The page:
EPMA Journal

, 5:A81 | Cite as

The guidance of stem cell cardiomyogenic differentiation by bioartificial scaffolds mimicking myocardium structure and biomechanics

  • Caterina Cristallini
  • Elisa Cibrario Rocchietti
  • Lisa Accomasso
  • Anna Folino
  • Clara Gallina
  • Luisa Muratori
  • Pasquale Pagliaro
  • Raffaella Rastaldo
  • Stefania Raimondo
  • Silvia Saviozzi
  • Andrea Sprio
  • Niccoletta Barbani
  • Claudia Giachino
Open Access
Meeting abstract
  • 744 Downloads

Keywords

Mesenchymal Stem Cell Regenerative Medicine Cardiac Differentiation Chemical Compatibility Confocal Microscopy Analysis 

Scientific objectives

Despite enormous progresses in the treatment of coronary artery disease, it remains the most common cause of heart failure and the leading cause of death in the Western countries. New translational therapeutic approaches based on personalized and regenerative medicine explore cardiomyogenic differentiation of various types of stem cells by electrical stimulation, biochemical inducers, or cell co-culturing [1, 2, 3]. In this study we fabricated bioartificial constructs mimicking anisotropic structure and mechanical properties of the myocardium [4].

Technological approaches

Constructs based on PHBHV and gelatin were prepared and characterized by physico-chemical, mechanical and degradation tests including FT-IR, DSC, DMA and HPLC analyses. Cell adhesion and proliferation on these constructs were evaluated at 1, 4, 8, 12, 15 days using CellTiter Blue® viability assay. Cell morphology and construct colonization was evaluated using the viable dye Calcein-AM, while cytoskeletal organization and focal adhesions was analyzed by immunofluorescence with phalloidin staining and TEM. Cardioinductivity was investigated through qPCR (gene expression) and immunofluorescence (protein expression) experiments.

Results interpretation

Chemical structure and molecular interaction between material components induced specific properties to the substrate in terms of hydrophilicity degree, porosity, chemical compatibility and mechanical characteristics. Viability and proliferation assays demonstrated that these constructs permit mesenchymal stem cell (MSC) and cardiac resident non myocytic cell (NMC) adhesion and growth. Moreover, with confocal microscopy analysis we demonstrated that stem cells adopt a highly stretched and thin morphology and a distribution mimicking the 3-D cell alignment of myocardium (Fig. 1A). qPCR and protein analyses, performed after 15 days of culture on PHBHV/gelatin constructs, showed the ability of this structure to direct initial MSC and NMC lineage specification towards cardiomyogenesis in the absence of any external stimuli (Fig. 1B and 1C). Both MSCs and NMCs showed the expression of cardiac transcription factor GATA-4 that plays an essential role in early cardiac differentiation, and NMCs also acquired the expression of later cardiac transcription factors as Tbx5 and Nkx 2.5, which in turn led to the expression of functional and structural proteins such as Connexin 43, Troponin C and α-actinin.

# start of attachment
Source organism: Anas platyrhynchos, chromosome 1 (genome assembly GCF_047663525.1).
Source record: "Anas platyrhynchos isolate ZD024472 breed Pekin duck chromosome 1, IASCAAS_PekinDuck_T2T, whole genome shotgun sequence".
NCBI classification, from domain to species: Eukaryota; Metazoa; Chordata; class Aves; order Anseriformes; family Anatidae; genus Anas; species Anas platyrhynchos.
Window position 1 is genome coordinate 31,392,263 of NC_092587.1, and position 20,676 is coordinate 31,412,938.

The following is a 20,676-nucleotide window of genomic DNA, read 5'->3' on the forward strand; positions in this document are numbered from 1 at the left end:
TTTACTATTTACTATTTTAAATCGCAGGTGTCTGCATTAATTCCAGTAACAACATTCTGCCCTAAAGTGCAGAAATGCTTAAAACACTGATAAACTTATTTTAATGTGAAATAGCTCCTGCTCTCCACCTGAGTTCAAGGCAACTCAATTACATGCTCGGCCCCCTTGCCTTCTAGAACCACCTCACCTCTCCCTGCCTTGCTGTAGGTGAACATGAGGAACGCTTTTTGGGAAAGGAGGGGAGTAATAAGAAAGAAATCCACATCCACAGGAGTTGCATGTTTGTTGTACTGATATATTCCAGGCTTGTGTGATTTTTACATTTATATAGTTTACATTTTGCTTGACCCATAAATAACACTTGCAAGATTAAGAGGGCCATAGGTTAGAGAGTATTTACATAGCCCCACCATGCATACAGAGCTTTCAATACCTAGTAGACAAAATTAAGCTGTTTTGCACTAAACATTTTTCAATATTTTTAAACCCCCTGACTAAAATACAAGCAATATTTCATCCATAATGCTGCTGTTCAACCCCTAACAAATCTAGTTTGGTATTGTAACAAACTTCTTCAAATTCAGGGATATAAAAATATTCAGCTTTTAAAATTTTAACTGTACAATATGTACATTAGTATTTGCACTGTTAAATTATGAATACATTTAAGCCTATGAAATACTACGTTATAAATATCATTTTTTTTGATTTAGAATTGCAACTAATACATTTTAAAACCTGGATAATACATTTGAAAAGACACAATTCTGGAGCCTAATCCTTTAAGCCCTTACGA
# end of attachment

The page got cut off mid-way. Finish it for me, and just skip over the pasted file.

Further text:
Figure 1

(A) Representative 3-D reconstruction of a Z-stack confocal image showing arrangement of NMCs on a PHBHV/gelatin scaffold after 15 days of culture. Actin filaments are stained in red (phalloidin) and nuclei are in blue (DAPI). Gene (B) and protein (C) expression analyses of cardiac differentiation markers.

Outlook and expert recommendations

This work represents a new approach to induce both circulating and resident stem cells to differentiate toward cardiac cells in a 3-D structure, without using any additional stimuli. These constructs have the potential to serve as patches for cardiac regeneration.

Our results suggest that the two technology-driven components of the healthcare revolution, personalized medicine and regenerative medicine, offer the opportunity to address unmet medical needs.

Notes

Acknowledgments

Funding from P.O.R. F.E.S.R., 2007/2013 - under grant agreement n° 14557- is gratefully acknowledged.

References

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    Becher UM, Tyerili V, Skowasch D, Nickenig UM, Werner N: Personalised cardiac regenaration by stem cells-Hype or hope?. EPMA J. 2011, 2 (1): 119-30. 10.1007/s13167-011-0068-z.PubMedCentralCrossRefPubMedGoogle Scholar
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    Italian Patent n.I0152471. 2013Google Scholar

Copyright information

© Cristallini et al; licensee BioMed Central Ltd. 2014

This article is published under license to BioMed Central Ltd. This is an Open Access article distributed under the terms of the Creative Commons Attribution License (http://creativecommons.org/licenses/by/2.0), which permits unrestricted use, distribution, and reproduction in any medium, provided the original work is properly cited. The Creative Commons Public Domain Dedication waiver (http://creativecommons.org/publicdomain/zero/1.0/) applies to the data made available in this article, unless otherwise stated.

Authors and Affiliations

  • Caterina Cristallini
    • 1
  • Elisa Cibrario Rocchietti
    • 2
  • Lisa Accomasso
    • 2
  • Anna Folino
    • 2
  • Clara Gallina
    • 2
  • Luisa Muratori
    • 2
  • Pasquale Pagliaro
    • 2
  • Raffaella Rastaldo
    • 2
  • Stefania Raimondo
    • 2
  • Silvia Saviozzi
    • 2
  • Andrea Sprio
    • 2
  • Niccoletta Barbani
    • 3
  • Claudia Giachino
    • 2
  1. 1.CNR-IMCB,UOSPisaItaly
  2. 2.Department of Clinical and Biological SciencesUniversity of TurinItaly
  3. 3.Department of Civil and Industrial EngineeringUniversity of PisaItaly

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